Background: US Airways was set up in 1939. It was an international airplane company. Its CEO was Doug Parker. The headquarters company was located in the Tempe, Arizona. US Airways had developed the company’s crisis communications plan several years. In April 2008, James Olson joined US Airways as Vice President. US Airways Flight 1549 was one of domestic commercial passenger flights for US Airways. It flew from New York’s LaGuardia Airport to Charlotte, North Carolina.
Problem: On January 15th, 2009, when US Airways Flight 1549 took off for just a minute, this flight was struck by a flock of birds. Two energies of Airbus A320 lost power. The first officer in the flight reported this bad news to the control tower and decided to come back to the LaGuardia Airport. However, Captain Chesley Sullenberger analyzed that it was hard for the flight to turn round and return the previous airport. He attempted an emergency landing in Teterboro Airport n New Jersey, but he also found that it was dangerous for the flight to land in Teterboro Airport. Finally, Captain Chesley Sullenberger made a decision to bring the plane down on the Hudson River. 150 passengers were rescued from this aircraft and nobody got die. Although US Airways Flight 1549 decreased the degree of injury in this aircraft accident, they still needed to solve the side effects for the transport crisis. They needed to placate the panics for the transport crisis and kept the customers’ loyalty to their planes.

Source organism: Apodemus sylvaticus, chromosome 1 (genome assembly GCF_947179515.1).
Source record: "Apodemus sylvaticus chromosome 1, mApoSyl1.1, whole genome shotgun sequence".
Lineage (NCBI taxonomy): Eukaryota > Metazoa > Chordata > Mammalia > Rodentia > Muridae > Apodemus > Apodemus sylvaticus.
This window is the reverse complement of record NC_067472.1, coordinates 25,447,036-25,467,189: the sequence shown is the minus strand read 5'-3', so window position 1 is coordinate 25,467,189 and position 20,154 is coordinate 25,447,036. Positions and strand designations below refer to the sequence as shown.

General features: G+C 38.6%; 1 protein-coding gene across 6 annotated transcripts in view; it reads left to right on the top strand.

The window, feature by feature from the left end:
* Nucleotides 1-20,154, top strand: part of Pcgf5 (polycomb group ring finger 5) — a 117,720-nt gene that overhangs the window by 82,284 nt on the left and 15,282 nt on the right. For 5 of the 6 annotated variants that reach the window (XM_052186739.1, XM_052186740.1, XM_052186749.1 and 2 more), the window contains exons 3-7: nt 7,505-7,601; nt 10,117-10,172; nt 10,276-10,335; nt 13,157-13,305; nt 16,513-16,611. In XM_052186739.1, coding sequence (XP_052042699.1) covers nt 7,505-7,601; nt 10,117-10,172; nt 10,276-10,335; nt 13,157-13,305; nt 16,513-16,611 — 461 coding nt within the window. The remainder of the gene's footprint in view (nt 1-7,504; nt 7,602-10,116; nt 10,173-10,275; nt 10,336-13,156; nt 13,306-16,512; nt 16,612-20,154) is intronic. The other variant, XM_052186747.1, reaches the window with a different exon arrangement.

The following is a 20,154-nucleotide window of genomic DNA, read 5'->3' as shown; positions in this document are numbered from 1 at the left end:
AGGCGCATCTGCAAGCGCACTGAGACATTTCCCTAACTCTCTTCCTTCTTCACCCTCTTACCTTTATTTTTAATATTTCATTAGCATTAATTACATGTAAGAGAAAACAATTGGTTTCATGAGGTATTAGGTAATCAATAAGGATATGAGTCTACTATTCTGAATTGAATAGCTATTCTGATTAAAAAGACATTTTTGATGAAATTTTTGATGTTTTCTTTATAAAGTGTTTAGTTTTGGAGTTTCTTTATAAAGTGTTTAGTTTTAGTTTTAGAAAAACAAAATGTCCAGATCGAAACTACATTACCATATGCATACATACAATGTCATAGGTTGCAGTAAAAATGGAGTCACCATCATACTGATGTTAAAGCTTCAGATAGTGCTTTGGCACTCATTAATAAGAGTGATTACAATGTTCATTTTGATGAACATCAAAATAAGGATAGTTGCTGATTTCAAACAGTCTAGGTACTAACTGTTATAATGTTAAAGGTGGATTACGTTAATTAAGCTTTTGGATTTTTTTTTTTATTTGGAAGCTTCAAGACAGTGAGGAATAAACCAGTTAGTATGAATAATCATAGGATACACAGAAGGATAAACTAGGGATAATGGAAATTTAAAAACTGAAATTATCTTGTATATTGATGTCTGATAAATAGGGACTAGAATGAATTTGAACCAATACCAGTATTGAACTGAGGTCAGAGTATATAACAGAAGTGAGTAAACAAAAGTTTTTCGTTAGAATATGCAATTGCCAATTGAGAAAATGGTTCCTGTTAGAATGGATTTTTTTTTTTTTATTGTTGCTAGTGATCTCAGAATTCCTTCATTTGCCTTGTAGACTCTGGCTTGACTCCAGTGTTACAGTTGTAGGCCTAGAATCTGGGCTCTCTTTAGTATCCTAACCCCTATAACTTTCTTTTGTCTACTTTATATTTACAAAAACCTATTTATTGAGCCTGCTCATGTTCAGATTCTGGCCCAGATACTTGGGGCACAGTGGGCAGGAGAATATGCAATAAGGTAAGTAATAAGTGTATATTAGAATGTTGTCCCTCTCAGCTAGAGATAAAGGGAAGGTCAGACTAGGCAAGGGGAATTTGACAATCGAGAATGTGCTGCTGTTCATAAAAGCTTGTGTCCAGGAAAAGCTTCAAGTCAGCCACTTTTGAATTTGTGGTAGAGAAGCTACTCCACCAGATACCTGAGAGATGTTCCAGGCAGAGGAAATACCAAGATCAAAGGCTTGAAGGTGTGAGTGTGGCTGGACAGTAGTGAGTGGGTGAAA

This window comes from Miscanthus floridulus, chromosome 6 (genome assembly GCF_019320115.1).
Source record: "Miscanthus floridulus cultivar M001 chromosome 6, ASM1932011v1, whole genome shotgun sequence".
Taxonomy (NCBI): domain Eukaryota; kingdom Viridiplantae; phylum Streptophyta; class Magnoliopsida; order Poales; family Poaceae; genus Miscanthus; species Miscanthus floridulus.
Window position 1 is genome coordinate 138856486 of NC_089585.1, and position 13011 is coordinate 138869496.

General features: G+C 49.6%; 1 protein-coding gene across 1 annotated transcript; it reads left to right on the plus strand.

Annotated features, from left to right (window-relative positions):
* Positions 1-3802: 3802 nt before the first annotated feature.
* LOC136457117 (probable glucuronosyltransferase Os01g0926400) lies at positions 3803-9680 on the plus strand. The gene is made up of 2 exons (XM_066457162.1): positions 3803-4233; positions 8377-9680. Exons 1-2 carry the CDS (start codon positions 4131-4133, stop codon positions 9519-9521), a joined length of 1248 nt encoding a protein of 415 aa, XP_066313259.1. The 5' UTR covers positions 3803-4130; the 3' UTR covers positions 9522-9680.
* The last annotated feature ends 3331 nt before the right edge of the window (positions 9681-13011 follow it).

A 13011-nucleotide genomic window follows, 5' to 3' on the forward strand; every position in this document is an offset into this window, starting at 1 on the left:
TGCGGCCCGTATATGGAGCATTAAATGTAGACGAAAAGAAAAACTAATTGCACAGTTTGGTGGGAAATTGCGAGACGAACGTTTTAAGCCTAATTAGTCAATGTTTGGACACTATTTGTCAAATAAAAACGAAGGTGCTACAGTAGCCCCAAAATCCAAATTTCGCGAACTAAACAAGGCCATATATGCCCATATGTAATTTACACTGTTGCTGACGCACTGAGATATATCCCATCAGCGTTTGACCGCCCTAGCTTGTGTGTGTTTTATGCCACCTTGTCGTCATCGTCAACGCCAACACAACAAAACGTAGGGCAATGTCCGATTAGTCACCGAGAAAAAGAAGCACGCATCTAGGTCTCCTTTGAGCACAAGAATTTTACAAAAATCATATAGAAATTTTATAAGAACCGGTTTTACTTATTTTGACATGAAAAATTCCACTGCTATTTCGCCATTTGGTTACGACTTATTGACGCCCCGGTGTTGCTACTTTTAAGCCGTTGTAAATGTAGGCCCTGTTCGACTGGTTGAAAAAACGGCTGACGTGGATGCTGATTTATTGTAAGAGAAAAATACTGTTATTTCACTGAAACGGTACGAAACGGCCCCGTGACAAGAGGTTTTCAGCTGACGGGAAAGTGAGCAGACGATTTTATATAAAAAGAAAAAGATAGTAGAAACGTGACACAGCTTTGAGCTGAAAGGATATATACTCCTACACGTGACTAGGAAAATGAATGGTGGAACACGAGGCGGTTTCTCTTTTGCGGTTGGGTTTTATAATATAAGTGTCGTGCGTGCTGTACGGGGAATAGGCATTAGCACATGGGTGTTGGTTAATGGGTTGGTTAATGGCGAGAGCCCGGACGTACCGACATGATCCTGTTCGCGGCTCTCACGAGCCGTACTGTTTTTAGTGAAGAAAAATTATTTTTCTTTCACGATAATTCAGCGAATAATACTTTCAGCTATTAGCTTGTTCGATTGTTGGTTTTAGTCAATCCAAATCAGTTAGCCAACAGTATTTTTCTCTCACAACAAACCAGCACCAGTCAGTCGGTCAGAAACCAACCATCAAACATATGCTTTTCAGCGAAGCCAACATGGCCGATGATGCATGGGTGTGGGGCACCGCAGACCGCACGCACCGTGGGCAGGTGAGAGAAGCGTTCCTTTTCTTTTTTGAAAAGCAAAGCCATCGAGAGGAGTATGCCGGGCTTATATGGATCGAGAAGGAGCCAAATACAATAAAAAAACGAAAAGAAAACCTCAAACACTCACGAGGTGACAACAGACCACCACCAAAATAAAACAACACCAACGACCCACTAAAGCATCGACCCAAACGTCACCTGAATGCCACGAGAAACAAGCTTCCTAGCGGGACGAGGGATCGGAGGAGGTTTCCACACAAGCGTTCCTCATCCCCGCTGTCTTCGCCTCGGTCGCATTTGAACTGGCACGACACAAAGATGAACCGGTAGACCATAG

Situation (SWOT) Analysis: There were two strengths for US Airways to cope with this transport crisis. The first one was that US Airways had such an experienced captain Sullenberger in the US Ariways Flight 1549. His rich experience and rational analysis maximized the transport crisis. The second strength for US Airways was that the relevant internal crews cared about this transport crisis. They realized their responsibility and swiftly took measures to cope with the crisis. The weakness for US Airways to handle this crisis was that they could not make a commitment to make sure this kind of transport crisis would not happen again. Anyone could not control the birds. As a result, we could not prevent the birds from hitting the plane. The panic to take a plane was hard to eliminate for customers. The opportunity for US Airways to solve the crisis was that the company had a “tabletop drill” in 2008. It helped them to update the company’s crisis communications plan and become skilled to cope with the similar crisis. The threat for the company to handle the crisis was that Olson watched the CNN without finding the facts when he heard about the bird struck. When expert were not expert, the non-expert expert appealed to viewers on emotion not fact. When Olson watched this kind of statement, he would not know the actual situation. It would be hard for Olson to make an effective crisis management plan. Therefore, Olson should choose to ask the details through the intranet.
Strategies (decisions or behaviors): After the bird struck, US Airways took several measures to salve this transportation crisis. They were: